3 min read.Updated: 05 Jul 2019, 11:42 PM ISTTarun Ramadorai
An obvious solution is to find ways to increase households’ retirement savings, especially given the compressed fiscal headroom the government now faces
This was an eagerly awaited budget, one that followed a landslide political victory. An important imperative is to spur growth, and such immediate priorities will likely take precedence over longer-term considerations. But ignoring longer-term considerations can be perilous.
By 2031, the elderly population in India is expected to grow as much as 75%. However, as the RBI Household Finance Committee highlights in its report, a large fraction of the elderly does not have adequate resources to finance consumption during retirement. Moreover, retirees are particularly vulnerable to adverse health shocks, necessitating additional consumption. It gets worse in the event of an economic downturn—increased demand on public health services, compressed government resources, and diminished private income together make for a grim scenario.
An obvious solution is to find ways to increase households’ retirement savings, especially given the compressed fiscal headroom the government now faces. There is hope—the National Pension System (NPS) is, by and large, a good product. However, several problems with its design and tax incentives have impeded Indian households from adopting it.
Tax incentives for pension plans around the world are generally structured in one of two ways. The ISA in the UK and the Roth IRA in the US are tax-free “wrappers". Investments inside these wrappers grow free of taxes and withdrawals are untaxed. However, commitments into these schemes come from post-tax income. An alternative, like the 401-k plan in the US, is to tax investments at the point of exit, but to provide tax exemptions at the point of commitment.
NPS is a strange hybrid. It offers tax deduction on commitments—an NPS-specific deduction of ₹50,000 in addition to a ₹1.5 lakh umbrella deduction for long-term savings (including Employees’ Provident Fund and PF contributions) under Section 80C. However, it also exempts some withdrawals—lump sum withdrawals (up to 60% of the amount)—though the annuitized fraction (a compulsory 40%) is taxed.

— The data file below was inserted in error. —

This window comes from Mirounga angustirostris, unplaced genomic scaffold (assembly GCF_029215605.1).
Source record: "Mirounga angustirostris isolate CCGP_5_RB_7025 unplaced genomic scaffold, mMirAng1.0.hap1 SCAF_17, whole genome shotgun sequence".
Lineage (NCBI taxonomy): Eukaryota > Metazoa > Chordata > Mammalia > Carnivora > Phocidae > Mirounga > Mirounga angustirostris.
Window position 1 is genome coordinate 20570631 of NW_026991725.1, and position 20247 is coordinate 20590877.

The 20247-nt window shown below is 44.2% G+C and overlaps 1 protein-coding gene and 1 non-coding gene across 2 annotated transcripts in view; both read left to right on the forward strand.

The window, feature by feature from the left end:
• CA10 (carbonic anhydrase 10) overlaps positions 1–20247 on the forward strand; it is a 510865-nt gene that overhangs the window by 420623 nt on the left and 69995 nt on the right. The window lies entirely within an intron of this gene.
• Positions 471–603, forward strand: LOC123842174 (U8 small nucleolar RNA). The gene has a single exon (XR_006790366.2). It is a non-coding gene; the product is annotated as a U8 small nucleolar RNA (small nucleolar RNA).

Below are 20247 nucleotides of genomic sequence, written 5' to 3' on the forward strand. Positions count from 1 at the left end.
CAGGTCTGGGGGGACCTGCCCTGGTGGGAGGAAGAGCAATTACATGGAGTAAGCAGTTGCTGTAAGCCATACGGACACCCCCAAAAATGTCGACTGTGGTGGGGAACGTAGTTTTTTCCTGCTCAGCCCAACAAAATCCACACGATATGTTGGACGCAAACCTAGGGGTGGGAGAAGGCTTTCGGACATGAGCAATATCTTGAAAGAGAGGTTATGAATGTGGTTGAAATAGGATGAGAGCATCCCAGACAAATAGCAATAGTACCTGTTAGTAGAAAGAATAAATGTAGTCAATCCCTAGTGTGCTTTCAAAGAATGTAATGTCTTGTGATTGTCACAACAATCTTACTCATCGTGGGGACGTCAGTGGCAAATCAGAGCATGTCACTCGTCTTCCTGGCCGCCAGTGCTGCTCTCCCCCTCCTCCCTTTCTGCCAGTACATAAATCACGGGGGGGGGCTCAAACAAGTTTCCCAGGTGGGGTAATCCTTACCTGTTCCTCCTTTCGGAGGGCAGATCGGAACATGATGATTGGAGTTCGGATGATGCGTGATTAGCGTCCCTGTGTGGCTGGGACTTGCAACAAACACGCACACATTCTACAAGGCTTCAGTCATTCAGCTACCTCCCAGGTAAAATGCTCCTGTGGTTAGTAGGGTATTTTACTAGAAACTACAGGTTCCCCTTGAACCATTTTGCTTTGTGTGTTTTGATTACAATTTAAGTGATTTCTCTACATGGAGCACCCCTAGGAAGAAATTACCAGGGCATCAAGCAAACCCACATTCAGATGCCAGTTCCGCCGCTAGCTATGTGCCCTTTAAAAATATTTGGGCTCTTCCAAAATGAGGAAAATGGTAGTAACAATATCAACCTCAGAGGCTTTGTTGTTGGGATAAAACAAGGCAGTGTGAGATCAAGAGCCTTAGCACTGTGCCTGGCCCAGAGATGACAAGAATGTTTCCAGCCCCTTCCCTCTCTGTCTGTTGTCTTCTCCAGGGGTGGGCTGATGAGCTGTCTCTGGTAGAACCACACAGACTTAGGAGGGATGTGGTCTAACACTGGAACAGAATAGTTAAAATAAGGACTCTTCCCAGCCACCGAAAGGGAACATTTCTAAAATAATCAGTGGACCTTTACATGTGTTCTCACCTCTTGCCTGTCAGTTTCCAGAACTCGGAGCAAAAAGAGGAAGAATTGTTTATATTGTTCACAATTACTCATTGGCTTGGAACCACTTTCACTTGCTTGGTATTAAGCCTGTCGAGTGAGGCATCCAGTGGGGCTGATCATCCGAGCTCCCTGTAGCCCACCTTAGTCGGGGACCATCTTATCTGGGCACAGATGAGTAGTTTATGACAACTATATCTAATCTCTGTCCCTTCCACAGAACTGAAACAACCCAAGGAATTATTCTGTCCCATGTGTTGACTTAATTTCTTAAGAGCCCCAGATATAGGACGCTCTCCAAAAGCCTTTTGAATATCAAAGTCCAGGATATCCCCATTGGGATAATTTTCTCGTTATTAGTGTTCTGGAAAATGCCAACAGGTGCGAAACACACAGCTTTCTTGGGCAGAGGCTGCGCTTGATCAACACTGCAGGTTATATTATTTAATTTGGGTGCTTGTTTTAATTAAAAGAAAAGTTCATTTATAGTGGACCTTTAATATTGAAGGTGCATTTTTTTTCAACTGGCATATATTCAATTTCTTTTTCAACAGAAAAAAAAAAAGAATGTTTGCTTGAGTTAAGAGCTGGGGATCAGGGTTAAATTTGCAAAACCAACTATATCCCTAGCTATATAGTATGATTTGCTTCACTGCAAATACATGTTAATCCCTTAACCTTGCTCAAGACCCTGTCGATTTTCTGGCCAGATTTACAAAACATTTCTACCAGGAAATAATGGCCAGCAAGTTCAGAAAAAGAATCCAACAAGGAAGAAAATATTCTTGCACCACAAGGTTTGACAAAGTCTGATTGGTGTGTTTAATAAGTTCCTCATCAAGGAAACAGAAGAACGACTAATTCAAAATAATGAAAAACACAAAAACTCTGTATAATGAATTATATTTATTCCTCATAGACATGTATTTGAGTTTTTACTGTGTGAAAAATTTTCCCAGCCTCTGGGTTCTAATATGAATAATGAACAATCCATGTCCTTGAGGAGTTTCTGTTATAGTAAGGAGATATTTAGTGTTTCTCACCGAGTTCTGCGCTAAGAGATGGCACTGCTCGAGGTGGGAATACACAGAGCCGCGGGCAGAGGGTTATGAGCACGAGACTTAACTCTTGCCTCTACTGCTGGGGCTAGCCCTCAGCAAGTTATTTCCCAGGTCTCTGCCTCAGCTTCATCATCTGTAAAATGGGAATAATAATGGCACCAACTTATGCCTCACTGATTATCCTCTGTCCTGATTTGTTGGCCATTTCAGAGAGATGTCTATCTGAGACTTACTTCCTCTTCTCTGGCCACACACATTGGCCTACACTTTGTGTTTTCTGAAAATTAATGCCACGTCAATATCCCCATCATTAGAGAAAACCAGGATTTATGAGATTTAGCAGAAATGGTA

There are at least three problems with this design. The first is the complexity involved in NPS tax treatment. Anything difficult to explain is difficult to sell to households, who respond strongly to tax incentives. Streamline these incentives—either tax only on entry, or only on exit.
The second problem with NPS is that the design complexity is counterproductive in other ways. The scheme taxes annuitized amounts, but rebates exempt lump sum withdrawals. This disincentivizes annuitization. One reason that annuitization is beneficial is because households (and indeed governments) are notoriously poor at estimating longevity, which has been steadily increasing over time. Squandered lump sums plus longer-than-expected life spans mean that the government is ultimately on the hook to bail out retirees. The recommendation is simple—treat lump sums in the same way as annuitized amounts; and push up the compulsory annuitized fraction while you’re at it.
The third problem is that NPS-specific tax deduction of ₹50,000 is tiny relative to the income level of the desired savers. According to the Ministry of Statistics and Programme Implementation (MOSPI), the per capita income in FY2018 was ₹1.13 lakh per annum. This income level is certainly many multiples higher for the segment of the population that has the resources to invest in NPS. If we assume an income of ₹10 lakh per annum for this group, we get a ratio of the tax-exempt amount to income of 1 to 20. In the US, which has a flatter income distribution than India, the average per capita income is ₹53,000, and the annual 401-k tax contribution limits are ₹19,000 giving us a ratio of roughly 1 to 3. Recommendation: raise the deduction exemption threshold for NPS commitments.
Changes to the design should be complemented by changed incentives to distribute NPS. Currently, the pension fund management company receives capped management fees (contribution charge of 0.25% with an annual management fee up to 0.10% per annum). These levels are inconsequential compared to similar systems elsewhere (contribution charge of 1.80% with an annual management fee of 0.30% per annum in the UK). These nugatory distribution incentives are clearly insufficient to persuade distributors to sell the product. The government could raise these caps, perhaps by increasing trail commissions. Another solution is to enroll households into NPS by default, when they enter formal employment. This could be complemented by rationalizing the current alphabet soup of pensions vehicles (EPFO, PF, Atal Pension Yojana), in favour of backing a single product with excellent design features.
Help for current and future retirees is a continuing need. While the NPS wasn’t fixed in this budget, let’s hope it will be in the next one.
Tarun Ramadorai is professor of financial economics at Imperial College, London
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